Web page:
President Reagan's commanding lead in the polls is making some people question whether black leaders -- Jesse Jackson in particular -- are demonstrating enough enthusiasm for the Mondale-Ferraro ticket.

Jackson is reported to have mentioned Walter Mondale one time while campaigning recently in Ohio, for instance.

And during the Congressional Black Caucus dinner, where Mondale got a spirited reception, Jackson gave a rousing anti-Reagan speech but made only a few direct references to the Democratic presidential candidate.

But black leaders are hardly lazing on the job this election year. In recent weeks, Jackson has campaigned in Maryland and, along with Atlanta Mayor Andrew Young, joined Mondale in Lovejoy, Ga. Last week, Jackson made his first appearance with Geraldine Ferraro in Memphis and then campaigned for the ticket in California.

Moreover, Jackson and others have spurred a systematic and massive registration of black voters. The heads of such major nonpartisan groups as the Urban League, NAACP, Operation Big Vote and the National Coalition on Black Voter Participation set a target of registering 2 million persons, and the latest Washington Post-ABC News poll reflects a large increase in the proportion of blacks among those newly registered to vote.

Now that registration has closed in most states, black leaders say they will shift their energies to turning out voters across the country. Major black publications are hammering home the theme to blacks that if they don't vote, they don't have a voice.

At the same time, reports point to more interest among blacks for local candidates than for the national ticket, with black Americans showing less enthusiasm for Mondale than they did for Jackson.

At a time when poverty among blacks is up to a record 36 percent, black people don't share the confused view of those Americans who say they don't like Reagan's policies but back him anyway because they like him personally.

Blacks recognize where their self-interest lies and, in a Gallup poll, 88 percent said they would vote for Mondale. It's hard to understand what those who question black enthusiasm expect: backing for Mondale to rise to 90 percent?

Gallup pollsters have pointed out that too much fervor by Jackson produces a white backlash against Mondale, and some black politicians are worried about that factor. "What you have in this country is a whole new mind-set . . . an anti-black mood," said Rep. Parren J. Mitchell (D-Md.)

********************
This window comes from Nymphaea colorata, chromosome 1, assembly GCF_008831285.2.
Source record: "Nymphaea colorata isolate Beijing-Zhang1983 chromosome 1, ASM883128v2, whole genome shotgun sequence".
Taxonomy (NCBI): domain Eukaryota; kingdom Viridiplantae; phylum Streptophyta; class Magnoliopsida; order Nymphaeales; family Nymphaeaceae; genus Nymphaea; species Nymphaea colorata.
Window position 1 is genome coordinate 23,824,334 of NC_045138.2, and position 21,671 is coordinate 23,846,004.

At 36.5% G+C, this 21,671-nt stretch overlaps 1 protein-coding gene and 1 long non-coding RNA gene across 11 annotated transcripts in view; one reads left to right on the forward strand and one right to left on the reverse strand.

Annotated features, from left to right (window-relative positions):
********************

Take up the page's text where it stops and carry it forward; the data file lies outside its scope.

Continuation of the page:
But what's really worrisome about criticism of the black leaders' role in the campaign is that it may lead both parties to falsely conclude after Nov. 6 that the black vote is an impotent vote. The black vote can be a major factor in a close election only when it can tip the balance of power. It can't be expected to make the difference if Reagan is leading Mondale 55 to 37 percent.

But no matter what happens next month, black political experts are preparing for a crisis of sorts in black politics after this election, as blacks might have to bargain with the Republicans or be part of the bloodletting of the Democrats.

Last night's presidential debate seemed to reinforce this possibility, as neither candidate made more than a nod toward black problems. Affirmative action -- to take just one example -- was not even mentioned.

"There should be a reappraisal of black political strategy," says Eddie Williams, whose Joint Center for Political Studies commissioned the Gallup poll of black voters.

"I've been impressed by the growing inclination of blacks to examine our own stength and see what can be done for ourselves," Williams said.

Toward that end, a Millenium Society was recently formed with the idea of 1,000 blacks giving $1,000 annually, which would add up to $1 million set aside each year for political muscle.

And the new nonpartisan Black Women's Political Caucus, headed by former congresswoman Shirley Chisholm, has the potential for becoming a formidable power block -- the first time American black women have come together to amass political force for themselves.

Jobs, training, entrepreneurship -- all these issues must be examined. And when blacks take a fresh look at their own priorities in the context of what is happening in America at large, that should generate undiluted enthusiasm.